7 Tips To Implement For Hashimoto’s

1.- Look at functional ranges for thyroid testing. This is simple once you understand the concept. When your physician orders blood work, or you get blood work on your own from an independent lab, they will give you an accepted range of where your numbers should fall between. This is true with TSH, T3, T4, TPO, Reverse T3, and all thyroid related testing. There is a problem. The reference ranges average in sick populations which skews the average to a very wide conventional range. For example. The average American woman weighs 171 lbs. In the 1950’s, the Average American woman weighed 140 lbs. Just because we have a “larger” average today, doesn’t mean the average is healthy. In the same way, conventional lab ranges “average in” sick populations, the range that is “accepted” grows every decade. Looking at functional ranges is necessary to determine the actual ability of your thyroid to FUNCTION. Many patients who actually have Hashimoto’s have never been diagnosed because they fall into the conventional clinical standards. Those standards are actually sub standard, leading to misdiagnosis, and years of wear and tear on the thyroid before a patient realizes they are sick, and it’s not in their head.

2.- Magnesium. Supplement daily with Magnesium. There are many different forms of the mineral Magnesium, the best is chelated magnesium, which has a higher absorption rate than other forms. This natural form of magnesium is able to fulfill all the functions that magnesium performs in the body, unlike synthetic lab created magnesium, only performing a handful of the “duties” of magnesium. Often Thyroid patients are deficient in Magnesium, as are most people suffering from autoimmune symptoms. Magnesium helps to nourish the thyroid and alleviates depression and anxiety. Foods that naturally contain magnesium are raw cacao, spinach, almonds, avocados, bananas, and swiss chard. Supplementing with 1,000 mg a day of Magnesium has been shown to benefit those with Magnesium deficiencies.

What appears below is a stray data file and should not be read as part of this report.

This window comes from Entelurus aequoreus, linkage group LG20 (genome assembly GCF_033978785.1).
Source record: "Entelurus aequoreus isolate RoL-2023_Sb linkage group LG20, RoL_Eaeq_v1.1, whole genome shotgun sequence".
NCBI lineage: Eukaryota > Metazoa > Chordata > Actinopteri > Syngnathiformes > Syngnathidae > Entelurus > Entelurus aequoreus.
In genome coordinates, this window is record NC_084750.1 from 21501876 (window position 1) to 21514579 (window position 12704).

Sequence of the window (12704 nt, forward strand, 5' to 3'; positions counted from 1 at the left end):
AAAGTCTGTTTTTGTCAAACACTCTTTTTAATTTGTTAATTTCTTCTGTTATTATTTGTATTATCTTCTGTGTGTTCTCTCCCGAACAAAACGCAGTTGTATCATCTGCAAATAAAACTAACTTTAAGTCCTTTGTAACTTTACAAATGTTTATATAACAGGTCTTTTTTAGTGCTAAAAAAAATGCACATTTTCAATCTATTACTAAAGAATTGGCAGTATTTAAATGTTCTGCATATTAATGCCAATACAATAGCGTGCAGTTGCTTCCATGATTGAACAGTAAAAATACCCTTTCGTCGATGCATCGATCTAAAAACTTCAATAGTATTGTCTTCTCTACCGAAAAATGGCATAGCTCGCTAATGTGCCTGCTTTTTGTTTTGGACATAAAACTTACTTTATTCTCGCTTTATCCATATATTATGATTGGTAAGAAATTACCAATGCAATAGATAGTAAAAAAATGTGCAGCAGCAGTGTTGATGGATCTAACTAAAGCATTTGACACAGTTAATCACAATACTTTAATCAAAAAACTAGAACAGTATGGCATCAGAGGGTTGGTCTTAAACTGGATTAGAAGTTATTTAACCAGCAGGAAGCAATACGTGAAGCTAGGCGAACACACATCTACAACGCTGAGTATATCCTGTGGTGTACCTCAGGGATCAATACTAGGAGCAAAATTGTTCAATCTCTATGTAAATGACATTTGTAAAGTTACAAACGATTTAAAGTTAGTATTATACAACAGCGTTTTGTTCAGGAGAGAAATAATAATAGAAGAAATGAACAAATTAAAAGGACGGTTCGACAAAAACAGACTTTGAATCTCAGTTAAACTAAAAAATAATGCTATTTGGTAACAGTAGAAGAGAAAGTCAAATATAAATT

3.- Vitamin D. This essential vitamin is crucial to Thyroid, and overall health. Vitamin D deficiency is rampant in Hashimoto’s patients. Getting outside is a great way to amp up your body’s vitamin D supply. Sunlight hits our skin, and vitamin D is synthesized right there. Getting sun exposure at least 15-30 minutes a day without sunscreen on is necessary for our bodies to produce our own vitamin D. If additional supplements are needed, cholecalciferol (D3) is the form that our bodies need. Choose an organic Vitamin D without nasty fillers like wheat, soy, dairy, yeast, colors, binders, artificial or “natural” flavors or preservatives. Foods high in vitamin D include egg yolks, Mackerel, Salmon, fatty fish, and mushrooms. For those deficient in Vitamin D, supplementing with 5,000 IUs a day has been shown to be helpful.